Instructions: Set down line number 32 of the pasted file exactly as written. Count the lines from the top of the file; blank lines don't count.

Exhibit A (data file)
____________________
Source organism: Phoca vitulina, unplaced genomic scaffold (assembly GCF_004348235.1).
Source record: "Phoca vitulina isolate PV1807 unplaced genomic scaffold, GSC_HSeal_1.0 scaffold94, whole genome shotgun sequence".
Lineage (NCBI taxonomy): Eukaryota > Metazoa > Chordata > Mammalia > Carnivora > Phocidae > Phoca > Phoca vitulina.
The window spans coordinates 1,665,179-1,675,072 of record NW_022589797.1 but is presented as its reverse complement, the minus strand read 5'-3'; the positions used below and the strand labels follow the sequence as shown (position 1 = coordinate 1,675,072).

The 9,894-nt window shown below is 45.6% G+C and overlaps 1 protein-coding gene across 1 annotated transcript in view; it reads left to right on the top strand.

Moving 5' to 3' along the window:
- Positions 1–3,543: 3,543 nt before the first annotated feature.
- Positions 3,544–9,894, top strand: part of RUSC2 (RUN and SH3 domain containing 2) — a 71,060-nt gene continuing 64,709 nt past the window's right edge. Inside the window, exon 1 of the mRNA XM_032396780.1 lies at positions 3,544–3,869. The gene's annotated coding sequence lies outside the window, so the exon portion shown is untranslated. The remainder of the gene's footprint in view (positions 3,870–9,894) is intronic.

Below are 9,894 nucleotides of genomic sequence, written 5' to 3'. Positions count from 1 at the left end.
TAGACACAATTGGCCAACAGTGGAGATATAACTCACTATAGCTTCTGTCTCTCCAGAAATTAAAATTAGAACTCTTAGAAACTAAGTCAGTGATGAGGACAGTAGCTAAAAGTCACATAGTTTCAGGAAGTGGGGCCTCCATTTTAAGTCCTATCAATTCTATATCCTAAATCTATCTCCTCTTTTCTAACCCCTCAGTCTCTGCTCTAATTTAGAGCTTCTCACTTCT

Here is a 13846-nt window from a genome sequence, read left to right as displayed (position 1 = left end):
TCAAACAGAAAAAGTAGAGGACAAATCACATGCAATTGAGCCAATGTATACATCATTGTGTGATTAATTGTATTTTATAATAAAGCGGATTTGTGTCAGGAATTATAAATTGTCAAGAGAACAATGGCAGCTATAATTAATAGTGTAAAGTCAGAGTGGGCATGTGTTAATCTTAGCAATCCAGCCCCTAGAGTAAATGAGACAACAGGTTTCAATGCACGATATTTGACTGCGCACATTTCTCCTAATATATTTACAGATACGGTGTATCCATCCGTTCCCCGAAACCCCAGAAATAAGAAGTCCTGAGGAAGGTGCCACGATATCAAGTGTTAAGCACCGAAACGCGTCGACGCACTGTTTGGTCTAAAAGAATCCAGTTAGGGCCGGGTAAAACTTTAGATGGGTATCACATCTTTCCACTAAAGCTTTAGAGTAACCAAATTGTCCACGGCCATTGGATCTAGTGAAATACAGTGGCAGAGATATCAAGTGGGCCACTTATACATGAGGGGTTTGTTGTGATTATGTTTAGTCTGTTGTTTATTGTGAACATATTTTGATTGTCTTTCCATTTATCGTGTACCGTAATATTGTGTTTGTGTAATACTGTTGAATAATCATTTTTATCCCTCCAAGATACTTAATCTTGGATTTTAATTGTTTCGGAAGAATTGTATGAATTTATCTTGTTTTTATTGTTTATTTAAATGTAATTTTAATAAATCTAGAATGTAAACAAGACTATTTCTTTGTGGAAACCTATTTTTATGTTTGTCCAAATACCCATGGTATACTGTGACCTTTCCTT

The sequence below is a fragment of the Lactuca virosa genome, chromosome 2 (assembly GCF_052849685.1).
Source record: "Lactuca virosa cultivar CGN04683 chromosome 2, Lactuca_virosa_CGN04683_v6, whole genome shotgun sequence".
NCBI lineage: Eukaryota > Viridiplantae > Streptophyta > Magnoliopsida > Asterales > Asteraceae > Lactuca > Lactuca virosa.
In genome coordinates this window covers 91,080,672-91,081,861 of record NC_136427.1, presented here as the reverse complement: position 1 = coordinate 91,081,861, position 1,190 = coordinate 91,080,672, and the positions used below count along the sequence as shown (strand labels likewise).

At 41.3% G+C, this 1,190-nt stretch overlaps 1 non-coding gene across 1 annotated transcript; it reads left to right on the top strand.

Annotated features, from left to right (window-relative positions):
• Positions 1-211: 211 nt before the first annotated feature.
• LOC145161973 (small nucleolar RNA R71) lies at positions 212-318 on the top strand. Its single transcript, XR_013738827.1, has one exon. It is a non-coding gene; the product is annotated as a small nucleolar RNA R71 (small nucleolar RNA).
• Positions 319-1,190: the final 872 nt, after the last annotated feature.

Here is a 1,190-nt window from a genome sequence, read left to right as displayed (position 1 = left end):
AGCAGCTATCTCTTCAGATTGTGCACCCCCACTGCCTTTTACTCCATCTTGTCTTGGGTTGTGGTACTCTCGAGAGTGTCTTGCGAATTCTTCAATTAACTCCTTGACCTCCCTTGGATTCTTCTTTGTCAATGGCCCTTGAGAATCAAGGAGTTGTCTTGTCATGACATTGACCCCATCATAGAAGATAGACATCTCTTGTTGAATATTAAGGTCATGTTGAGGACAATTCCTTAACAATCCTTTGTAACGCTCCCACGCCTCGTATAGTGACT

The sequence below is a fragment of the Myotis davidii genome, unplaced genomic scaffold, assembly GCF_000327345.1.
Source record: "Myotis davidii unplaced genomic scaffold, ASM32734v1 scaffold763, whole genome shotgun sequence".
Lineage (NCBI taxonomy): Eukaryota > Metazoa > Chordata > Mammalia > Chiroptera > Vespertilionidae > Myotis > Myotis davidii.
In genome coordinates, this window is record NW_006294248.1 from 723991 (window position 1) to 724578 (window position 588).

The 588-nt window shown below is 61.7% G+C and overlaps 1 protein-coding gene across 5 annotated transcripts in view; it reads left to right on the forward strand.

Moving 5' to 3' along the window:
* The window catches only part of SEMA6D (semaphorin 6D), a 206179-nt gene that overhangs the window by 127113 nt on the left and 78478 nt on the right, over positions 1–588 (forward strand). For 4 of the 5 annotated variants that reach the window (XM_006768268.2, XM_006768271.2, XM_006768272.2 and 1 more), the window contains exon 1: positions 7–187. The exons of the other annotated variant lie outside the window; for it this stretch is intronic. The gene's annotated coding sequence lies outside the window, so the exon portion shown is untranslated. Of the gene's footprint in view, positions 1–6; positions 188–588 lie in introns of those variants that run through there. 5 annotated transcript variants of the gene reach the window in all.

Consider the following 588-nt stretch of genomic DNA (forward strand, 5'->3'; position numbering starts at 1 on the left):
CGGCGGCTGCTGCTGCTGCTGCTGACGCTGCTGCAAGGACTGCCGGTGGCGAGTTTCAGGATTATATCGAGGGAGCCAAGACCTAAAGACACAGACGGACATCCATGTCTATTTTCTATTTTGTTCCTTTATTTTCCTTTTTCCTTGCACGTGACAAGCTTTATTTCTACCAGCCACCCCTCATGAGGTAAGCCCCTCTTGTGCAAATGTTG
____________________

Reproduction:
CGGCGGCTGCTGCTGCTGCTGCTGACGCTGCTGCAAGGACTGCCGGTGGCGAGTTTCAGGATTATATCGAGGGAGCCAAGACCTAAAGACACAGACGGACATCCATGTCTATTTTCTATTTTGTTCCTTTATTTTCCTTTTTCCTTGCACGTGACAAGCTTTATTTCTACCAGCCACCCCTCATGAGGTAAGCCCCTCTTGTGCAAATGTTG